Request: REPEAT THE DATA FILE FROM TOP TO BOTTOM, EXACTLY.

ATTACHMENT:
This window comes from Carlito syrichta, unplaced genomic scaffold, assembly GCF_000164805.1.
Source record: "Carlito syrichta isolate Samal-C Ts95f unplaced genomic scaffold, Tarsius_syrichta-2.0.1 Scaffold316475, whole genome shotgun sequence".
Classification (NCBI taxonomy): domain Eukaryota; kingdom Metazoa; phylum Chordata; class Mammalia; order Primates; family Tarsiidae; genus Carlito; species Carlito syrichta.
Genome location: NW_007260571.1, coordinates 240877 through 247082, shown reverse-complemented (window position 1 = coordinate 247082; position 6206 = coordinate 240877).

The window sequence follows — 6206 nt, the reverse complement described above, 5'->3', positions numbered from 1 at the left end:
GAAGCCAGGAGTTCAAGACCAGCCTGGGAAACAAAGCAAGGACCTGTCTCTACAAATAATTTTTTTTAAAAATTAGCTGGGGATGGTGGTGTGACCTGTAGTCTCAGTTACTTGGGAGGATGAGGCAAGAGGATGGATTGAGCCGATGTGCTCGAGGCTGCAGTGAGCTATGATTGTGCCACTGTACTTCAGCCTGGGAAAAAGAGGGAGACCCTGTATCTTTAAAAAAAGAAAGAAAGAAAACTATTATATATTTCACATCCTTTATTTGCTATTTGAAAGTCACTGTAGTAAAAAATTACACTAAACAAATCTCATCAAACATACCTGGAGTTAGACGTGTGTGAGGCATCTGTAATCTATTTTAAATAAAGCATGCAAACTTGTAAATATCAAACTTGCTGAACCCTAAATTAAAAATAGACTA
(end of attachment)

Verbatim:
This window comes from Carlito syrichta, unplaced genomic scaffold, assembly GCF_000164805.1.
Source record: "Carlito syrichta isolate Samal-C Ts95f unplaced genomic scaffold, Tarsius_syrichta-2.0.1 Scaffold316475, whole genome shotgun sequence".
Classification (NCBI taxonomy): domain Eukaryota; kingdom Metazoa; phylum Chordata; class Mammalia; order Primates; family Tarsiidae; genus Carlito; species Carlito syrichta.
Genome location: NW_007260571.1, coordinates 240877 through 247082, shown reverse-complemented (window position 1 = coordinate 247082; position 6206 = coordinate 240877).

The window sequence follows — 6206 nt, the reverse complement described above, 5'->3', positions numbered from 1 at the left end:
GAAGCCAGGAGTTCAAGACCAGCCTGGGAAACAAAGCAAGGACCTGTCTCTACAAATAATTTTTTTTAAAAATTAGCTGGGGATGGTGGTGTGACCTGTAGTCTCAGTTACTTGGGAGGATGAGGCAAGAGGATGGATTGAGCCGATGTGCTCGAGGCTGCAGTGAGCTATGATTGTGCCACTGTACTTCAGCCTGGGAAAAAGAGGGAGACCCTGTATCTTTAAAAAAAGAAAGAAAGAAAACTATTATATATTTCACATCCTTTATTTGCTATTTGAAAGTCACTGTAGTAAAAAATTACACTAAACAAATCTCATCAAACATACCTGGAGTTAGACGTGTGTGAGGCATCTGTAATCTATTTTAAATAAAGCATGCAAACTTGTAAATATCAAACTTGCTGAACCCTAAATTAAAAATAGACTA